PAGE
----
The pricing of products and services delicately connects buyers emotions with products and is a critical aspect of marketing. Unfortunately, it seems to be the most overlooked, misunderstood, and poorly treated.
In just a few words – even sometimes a number – it seems to convey volumes of information about the product, company, and expected experience.
Think about what you might expect from a hotel room that is $400/night; compared to one that is $40/night.
The trick to pricing is that it actually communicates very little, but what is communicated triggers deep emotional connections and responses to our current beliefs. This is where entrepreneurs and sales people often get themselves into trouble, but we will touch on that in a bit.
To keep things overly simplified; there are two strategies or models used to establish pricing of a product or service.
1) Cost + Mark-up
This tends to be the default in retail, distribution, and most scenarios where there is a tangible product exchanged. It is a direct reflection of (or reverse-engineering of) our accounting systems where we add a profit margin to our cost of goods sold.
Here is how it might look in a traditional manufacturing-to-retail model. If it costs $10 to make, sell, and deliver a widget, we might sell it to wholesalers in bulk for $15 each. They would sell it to retailers for $20, who would sell it to customers for a Suggested Retail price of $40.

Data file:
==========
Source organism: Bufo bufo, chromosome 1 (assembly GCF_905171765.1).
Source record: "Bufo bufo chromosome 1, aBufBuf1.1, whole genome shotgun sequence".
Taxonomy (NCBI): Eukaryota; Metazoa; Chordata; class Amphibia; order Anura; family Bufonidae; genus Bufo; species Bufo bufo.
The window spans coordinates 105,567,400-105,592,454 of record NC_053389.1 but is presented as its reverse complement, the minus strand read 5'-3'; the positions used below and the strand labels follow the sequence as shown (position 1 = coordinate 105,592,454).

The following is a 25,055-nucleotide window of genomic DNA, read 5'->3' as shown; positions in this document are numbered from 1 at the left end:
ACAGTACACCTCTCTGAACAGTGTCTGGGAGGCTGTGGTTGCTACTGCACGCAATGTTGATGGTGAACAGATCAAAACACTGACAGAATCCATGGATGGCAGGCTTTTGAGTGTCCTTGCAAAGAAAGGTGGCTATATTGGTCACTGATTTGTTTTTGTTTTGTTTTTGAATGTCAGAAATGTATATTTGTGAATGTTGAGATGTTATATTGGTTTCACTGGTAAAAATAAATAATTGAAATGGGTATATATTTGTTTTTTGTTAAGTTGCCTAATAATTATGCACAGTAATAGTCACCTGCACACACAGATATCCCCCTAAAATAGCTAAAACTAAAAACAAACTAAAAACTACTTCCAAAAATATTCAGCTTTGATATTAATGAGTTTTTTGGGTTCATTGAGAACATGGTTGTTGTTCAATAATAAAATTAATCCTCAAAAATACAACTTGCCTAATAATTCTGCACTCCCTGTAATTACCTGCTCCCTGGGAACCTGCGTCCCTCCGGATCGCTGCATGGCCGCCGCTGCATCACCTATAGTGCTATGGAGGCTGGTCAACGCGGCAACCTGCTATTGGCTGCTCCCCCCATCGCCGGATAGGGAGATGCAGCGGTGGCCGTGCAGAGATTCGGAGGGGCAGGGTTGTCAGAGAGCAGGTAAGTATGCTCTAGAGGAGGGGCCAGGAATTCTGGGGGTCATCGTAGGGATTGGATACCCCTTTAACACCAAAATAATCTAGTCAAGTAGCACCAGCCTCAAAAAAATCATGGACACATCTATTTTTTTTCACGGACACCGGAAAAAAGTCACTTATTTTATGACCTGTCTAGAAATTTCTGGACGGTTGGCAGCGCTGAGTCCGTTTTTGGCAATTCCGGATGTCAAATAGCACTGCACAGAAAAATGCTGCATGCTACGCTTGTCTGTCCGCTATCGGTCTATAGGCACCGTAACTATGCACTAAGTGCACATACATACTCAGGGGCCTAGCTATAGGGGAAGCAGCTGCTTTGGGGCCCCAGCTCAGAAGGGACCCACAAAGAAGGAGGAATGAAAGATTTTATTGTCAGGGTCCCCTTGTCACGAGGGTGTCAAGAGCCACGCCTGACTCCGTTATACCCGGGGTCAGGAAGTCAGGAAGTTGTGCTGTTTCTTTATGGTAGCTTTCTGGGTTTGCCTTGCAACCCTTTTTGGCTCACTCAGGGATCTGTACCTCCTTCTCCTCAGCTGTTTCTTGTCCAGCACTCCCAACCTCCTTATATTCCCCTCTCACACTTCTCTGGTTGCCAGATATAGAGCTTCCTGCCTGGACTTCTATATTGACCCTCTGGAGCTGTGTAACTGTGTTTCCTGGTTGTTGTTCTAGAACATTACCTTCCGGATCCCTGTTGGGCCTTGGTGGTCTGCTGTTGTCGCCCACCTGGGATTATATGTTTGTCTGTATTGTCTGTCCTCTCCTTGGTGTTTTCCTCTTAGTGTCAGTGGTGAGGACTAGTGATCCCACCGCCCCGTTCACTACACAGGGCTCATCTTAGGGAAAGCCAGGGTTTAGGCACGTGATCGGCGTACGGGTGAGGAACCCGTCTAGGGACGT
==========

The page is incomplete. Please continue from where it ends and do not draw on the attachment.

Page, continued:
We also see this in many service industries where they modify it to: parts + labor + mark-up. Auto repair, construction (even construction of multi-billion-dollar projects)
I find this model is heavily dependent on scale (unit prices decrease with higher production), it lends itself to commoditization and standardization (things become more similar, more boring, and available at lower cost), and is easily impacted by external forces (changes in competitors and suppliers drive your cost as much as your own operations).
This approach tends to be more common with luxury items, collectables, experience purchases, and technology services. Here we still use the same accounting system to track and report cost of goods sold, but the approach disconnects price from the costs to produce products or services. The price is determined on the value of the service/product/experience to ideal buyers.
This model is extremely subjective and sensitive to audience selection. When the first Barbie dolls hit store shelves in 1959, they sold for about $3.00. One of those same dolls recently sold at an auction for $27,450!
On the other side of the spectrum, technology and subscription services often operate at huge transactional losses for years as they grow their number of users. This way we can have access to millions of dollars worth of software or content while only paying $9.99 per month.
Professionally, I am more experienced and prefer the latter though both approaches have situations where they work well, and situations where they fall short. The art of pricing is to align the strategy, with the number, with the story, with the audience, with the company (operations) in a way that works.